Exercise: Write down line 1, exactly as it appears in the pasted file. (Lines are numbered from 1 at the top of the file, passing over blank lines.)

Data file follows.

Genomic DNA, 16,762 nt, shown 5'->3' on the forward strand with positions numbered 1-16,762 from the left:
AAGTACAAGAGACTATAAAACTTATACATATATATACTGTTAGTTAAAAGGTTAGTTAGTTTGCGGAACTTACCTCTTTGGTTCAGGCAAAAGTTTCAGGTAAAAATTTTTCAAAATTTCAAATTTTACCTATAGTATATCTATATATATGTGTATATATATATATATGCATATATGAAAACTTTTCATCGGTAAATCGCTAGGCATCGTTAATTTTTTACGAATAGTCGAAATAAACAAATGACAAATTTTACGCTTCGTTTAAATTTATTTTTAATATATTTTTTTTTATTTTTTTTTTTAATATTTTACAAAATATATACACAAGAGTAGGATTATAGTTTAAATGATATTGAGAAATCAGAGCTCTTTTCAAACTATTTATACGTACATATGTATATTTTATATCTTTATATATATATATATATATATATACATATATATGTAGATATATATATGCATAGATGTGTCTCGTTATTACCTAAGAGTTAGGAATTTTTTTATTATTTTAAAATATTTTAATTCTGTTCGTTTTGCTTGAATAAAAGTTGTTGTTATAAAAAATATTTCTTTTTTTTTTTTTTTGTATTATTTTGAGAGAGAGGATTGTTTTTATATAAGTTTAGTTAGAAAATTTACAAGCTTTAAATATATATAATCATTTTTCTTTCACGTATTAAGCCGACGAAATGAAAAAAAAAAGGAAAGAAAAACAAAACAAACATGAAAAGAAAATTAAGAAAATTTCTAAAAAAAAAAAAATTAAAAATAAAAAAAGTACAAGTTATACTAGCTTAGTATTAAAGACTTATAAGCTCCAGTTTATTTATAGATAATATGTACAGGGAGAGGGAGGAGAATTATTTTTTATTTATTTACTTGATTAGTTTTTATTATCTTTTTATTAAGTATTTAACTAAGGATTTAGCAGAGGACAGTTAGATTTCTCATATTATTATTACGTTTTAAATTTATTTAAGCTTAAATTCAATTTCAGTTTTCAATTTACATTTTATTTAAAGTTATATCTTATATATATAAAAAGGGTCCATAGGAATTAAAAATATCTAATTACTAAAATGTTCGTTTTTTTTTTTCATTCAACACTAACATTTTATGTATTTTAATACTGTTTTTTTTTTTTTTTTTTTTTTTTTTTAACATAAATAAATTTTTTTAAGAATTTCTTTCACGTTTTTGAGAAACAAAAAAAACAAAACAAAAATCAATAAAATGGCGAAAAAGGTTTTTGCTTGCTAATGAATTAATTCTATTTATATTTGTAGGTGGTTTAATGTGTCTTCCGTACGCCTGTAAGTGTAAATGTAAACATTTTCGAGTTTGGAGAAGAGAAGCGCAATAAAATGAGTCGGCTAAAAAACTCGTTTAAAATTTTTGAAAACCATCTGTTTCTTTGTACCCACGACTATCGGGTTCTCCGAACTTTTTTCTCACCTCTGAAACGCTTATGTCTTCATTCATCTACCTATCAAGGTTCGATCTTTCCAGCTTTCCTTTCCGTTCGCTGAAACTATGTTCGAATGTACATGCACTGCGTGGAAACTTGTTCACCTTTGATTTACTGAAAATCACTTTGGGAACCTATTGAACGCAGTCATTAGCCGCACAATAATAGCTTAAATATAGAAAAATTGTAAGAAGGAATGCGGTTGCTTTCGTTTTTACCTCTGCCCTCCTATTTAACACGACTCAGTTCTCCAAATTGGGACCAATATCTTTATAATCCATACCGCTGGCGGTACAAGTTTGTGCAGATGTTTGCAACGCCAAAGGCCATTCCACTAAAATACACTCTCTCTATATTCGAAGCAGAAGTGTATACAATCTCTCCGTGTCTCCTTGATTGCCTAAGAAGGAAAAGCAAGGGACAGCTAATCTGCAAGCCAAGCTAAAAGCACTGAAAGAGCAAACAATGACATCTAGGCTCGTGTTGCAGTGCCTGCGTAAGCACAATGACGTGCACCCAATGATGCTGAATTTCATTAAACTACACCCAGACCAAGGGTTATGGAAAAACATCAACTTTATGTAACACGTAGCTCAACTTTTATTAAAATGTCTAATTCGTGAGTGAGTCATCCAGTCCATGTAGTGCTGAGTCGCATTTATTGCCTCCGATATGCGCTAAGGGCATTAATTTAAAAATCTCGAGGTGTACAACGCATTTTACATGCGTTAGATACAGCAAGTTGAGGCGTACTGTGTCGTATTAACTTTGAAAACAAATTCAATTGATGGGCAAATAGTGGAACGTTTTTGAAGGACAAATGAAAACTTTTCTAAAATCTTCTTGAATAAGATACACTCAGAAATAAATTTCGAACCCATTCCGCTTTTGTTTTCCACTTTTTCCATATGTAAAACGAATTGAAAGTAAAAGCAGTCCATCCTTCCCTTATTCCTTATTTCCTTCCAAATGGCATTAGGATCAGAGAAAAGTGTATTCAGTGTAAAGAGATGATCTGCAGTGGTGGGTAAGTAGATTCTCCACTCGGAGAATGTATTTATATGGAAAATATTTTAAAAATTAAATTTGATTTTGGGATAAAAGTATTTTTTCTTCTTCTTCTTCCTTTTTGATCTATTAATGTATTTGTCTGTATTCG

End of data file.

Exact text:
Genomic DNA, 16,762 nt, shown 5'->3' on the forward strand with positions numbered 1-16,762 from the left: